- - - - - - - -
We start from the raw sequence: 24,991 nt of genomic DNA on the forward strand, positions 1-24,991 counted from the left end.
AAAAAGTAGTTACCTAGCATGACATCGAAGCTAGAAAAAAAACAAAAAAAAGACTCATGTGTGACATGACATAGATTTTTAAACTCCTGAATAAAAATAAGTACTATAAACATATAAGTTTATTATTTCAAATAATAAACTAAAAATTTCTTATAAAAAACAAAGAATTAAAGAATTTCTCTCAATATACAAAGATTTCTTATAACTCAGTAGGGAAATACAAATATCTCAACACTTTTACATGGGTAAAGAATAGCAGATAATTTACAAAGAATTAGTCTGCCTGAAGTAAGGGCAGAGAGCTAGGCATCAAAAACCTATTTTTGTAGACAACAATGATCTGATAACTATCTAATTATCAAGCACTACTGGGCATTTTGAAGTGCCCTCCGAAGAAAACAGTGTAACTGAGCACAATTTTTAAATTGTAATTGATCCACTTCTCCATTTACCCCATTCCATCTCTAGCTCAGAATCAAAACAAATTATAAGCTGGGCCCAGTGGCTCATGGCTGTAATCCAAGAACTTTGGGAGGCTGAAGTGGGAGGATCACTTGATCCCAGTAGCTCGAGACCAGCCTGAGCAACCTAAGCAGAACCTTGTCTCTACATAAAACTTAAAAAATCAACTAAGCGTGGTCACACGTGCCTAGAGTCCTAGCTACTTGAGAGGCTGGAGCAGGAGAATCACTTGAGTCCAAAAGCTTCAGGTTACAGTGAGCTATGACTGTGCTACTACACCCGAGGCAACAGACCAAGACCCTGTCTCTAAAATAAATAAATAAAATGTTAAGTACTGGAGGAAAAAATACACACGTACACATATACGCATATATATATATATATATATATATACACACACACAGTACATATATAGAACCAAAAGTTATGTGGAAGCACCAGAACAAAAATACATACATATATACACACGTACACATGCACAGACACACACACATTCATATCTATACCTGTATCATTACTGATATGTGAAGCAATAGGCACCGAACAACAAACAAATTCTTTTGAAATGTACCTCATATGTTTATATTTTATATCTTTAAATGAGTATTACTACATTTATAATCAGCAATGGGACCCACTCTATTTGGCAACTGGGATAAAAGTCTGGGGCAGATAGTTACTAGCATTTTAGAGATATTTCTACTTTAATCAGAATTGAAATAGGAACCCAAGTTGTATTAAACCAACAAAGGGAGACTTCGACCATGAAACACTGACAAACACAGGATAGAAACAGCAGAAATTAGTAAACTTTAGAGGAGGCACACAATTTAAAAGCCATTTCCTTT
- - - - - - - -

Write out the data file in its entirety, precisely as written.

We start from the raw sequence: 24,991 nt of genomic DNA on the forward strand, positions 1-24,991 counted from the left end.
AAAAAGTAGTTACCTAGCATGACATCGAAGCTAGAAAAAAAACAAAAAAAAGACTCATGTGTGACATGACATAGATTTTTAAACTCCTGAATAAAAATAAGTACTATAAACATATAAGTTTATTATTTCAAATAATAAACTAAAAATTTCTTATAAAAAACAAAGAATTAAAGAATTTCTCTCAATATACAAAGATTTCTTATAACTCAGTAGGGAAATACAAATATCTCAACACTTTTACATGGGTAAAGAATAGCAGATAATTTACAAAGAATTAGTCTGCCTGAAGTAAGGGCAGAGAGCTAGGCATCAAAAACCTATTTTTGTAGACAACAATGATCTGATAACTATCTAATTATCAAGCACTACTGGGCATTTTGAAGTGCCCTCCGAAGAAAACAGTGTAACTGAGCACAATTTTTAAATTGTAATTGATCCACTTCTCCATTTACCCCATTCCATCTCTAGCTCAGAATCAAAACAAATTATAAGCTGGGCCCAGTGGCTCATGGCTGTAATCCAAGAACTTTGGGAGGCTGAAGTGGGAGGATCACTTGATCCCAGTAGCTCGAGACCAGCCTGAGCAACCTAAGCAGAACCTTGTCTCTACATAAAACTTAAAAAATCAACTAAGCGTGGTCACACGTGCCTAGAGTCCTAGCTACTTGAGAGGCTGGAGCAGGAGAATCACTTGAGTCCAAAAGCTTCAGGTTACAGTGAGCTATGACTGTGCTACTACACCCGAGGCAACAGACCAAGACCCTGTCTCTAAAATAAATAAATAAAATGTTAAGTACTGGAGGAAAAAATACACACGTACACATATACGCATATATATATATATATATATATATACACACACACAGTACATATATAGAACCAAAAGTTATGTGGAAGCACCAGAACAAAAATACATACATATATACACACGTACACATGCACAGACACACACACATTCATATCTATACCTGTATCATTACTGATATGTGAAGCAATAGGCACCGAACAACAAACAAATTCTTTTGAAATGTACCTCATATGTTTATATTTTATATCTTTAAATGAGTATTACTACATTTATAATCAGCAATGGGACCCACTCTATTTGGCAACTGGGATAAAAGTCTGGGGCAGATAGTTACTAGCATTTTAGAGATATTTCTACTTTAATCAGAATTGAAATAGGAACCCAAGTTGTATTAAACCAACAAAGGGAGACTTCGACCATGAAACACTGACAAACACAGGATAGAAACAGCAGAAATTAGTAAACTTTAGAGGAGGCACACAATTTAAAAGCCATTTCCTTT